Thursday, May 20, 2010

Adultery can pay -- sometimes

When I read this story the other day, I thought at first the woman was nuts -- you heard about this, I'm sure:   A woman, who had a cell phone account under her maiden name, is now suing Rogers for contributing to the breakup of her marriage because when her husband bundled cable and Internet the company apparently also included the cell account and he discovered the affair by reviewing the combined bill and noticing three one hour calls -- which obviously weren't business related.    The woman claims after her husband left her, her job performance sank to the point she was fired -- from a job that paid over $100k a year.    The affair, it should be pointed out, was short-lived.

The damages she is seeking:   $600,000.

Obviously, I don't condone adultery, except under one condition -- that the one cheating is a victim of his or her partner's serial abuse or drug use.   Neither was the case here, far as I know.   However, there is the issue of consent -- no one asked her if she wanted the cell phone included in the account, apparently it seems either her husband or Rogers did this unilaterally.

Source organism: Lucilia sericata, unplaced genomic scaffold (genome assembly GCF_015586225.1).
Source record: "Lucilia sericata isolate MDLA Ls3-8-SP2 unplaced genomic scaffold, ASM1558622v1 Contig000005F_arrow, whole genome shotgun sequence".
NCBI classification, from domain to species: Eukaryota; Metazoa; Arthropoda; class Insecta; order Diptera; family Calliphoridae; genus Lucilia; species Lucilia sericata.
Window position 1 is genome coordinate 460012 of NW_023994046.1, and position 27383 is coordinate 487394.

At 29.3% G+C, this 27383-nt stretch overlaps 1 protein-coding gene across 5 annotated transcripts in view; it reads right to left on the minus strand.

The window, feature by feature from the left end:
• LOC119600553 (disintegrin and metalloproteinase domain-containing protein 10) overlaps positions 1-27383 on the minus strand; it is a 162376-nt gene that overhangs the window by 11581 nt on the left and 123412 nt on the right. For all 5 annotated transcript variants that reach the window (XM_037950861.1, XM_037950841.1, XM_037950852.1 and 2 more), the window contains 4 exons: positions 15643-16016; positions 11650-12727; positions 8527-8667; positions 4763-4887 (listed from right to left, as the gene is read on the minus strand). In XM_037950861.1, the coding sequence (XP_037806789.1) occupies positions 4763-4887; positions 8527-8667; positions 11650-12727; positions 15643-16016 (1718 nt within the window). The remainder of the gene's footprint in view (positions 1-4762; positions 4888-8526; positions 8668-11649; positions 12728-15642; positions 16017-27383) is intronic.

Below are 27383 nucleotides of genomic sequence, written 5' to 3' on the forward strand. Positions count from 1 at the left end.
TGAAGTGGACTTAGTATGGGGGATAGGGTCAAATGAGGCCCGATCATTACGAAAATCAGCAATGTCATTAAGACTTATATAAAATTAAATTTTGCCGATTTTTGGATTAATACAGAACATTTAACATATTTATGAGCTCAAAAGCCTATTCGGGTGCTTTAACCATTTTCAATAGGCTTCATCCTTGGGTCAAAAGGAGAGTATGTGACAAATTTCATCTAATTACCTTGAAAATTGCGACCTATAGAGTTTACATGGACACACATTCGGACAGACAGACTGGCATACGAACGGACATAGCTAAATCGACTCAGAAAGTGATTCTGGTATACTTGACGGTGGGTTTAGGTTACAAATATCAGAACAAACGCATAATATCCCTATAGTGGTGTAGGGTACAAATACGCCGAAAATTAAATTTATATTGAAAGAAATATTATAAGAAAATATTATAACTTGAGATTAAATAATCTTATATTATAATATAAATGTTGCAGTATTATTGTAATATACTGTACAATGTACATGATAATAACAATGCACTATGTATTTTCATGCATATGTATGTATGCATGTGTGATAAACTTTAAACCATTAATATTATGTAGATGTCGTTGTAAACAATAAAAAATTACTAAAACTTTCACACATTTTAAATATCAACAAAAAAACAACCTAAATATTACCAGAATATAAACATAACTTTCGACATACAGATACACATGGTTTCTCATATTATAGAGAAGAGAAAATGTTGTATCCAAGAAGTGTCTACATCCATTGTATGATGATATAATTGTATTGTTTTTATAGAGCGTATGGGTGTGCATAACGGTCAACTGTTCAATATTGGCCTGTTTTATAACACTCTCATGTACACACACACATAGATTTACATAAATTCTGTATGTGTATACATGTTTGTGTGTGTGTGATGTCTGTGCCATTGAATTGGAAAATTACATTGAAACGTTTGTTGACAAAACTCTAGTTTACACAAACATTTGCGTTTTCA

So, I think she has a case.    Everyone has a right to privacy, and as far as I know adultery is not a criminal offence in Canada.   But $600,000?    A bit high under the common law.    I'd award maybe half that.   Too bad she's not in Québec -- she might have cleaned up under the Civil Code (though I could be wrong -- any civil litigators in La Belle who can clarify what damages she might be entitled to?).

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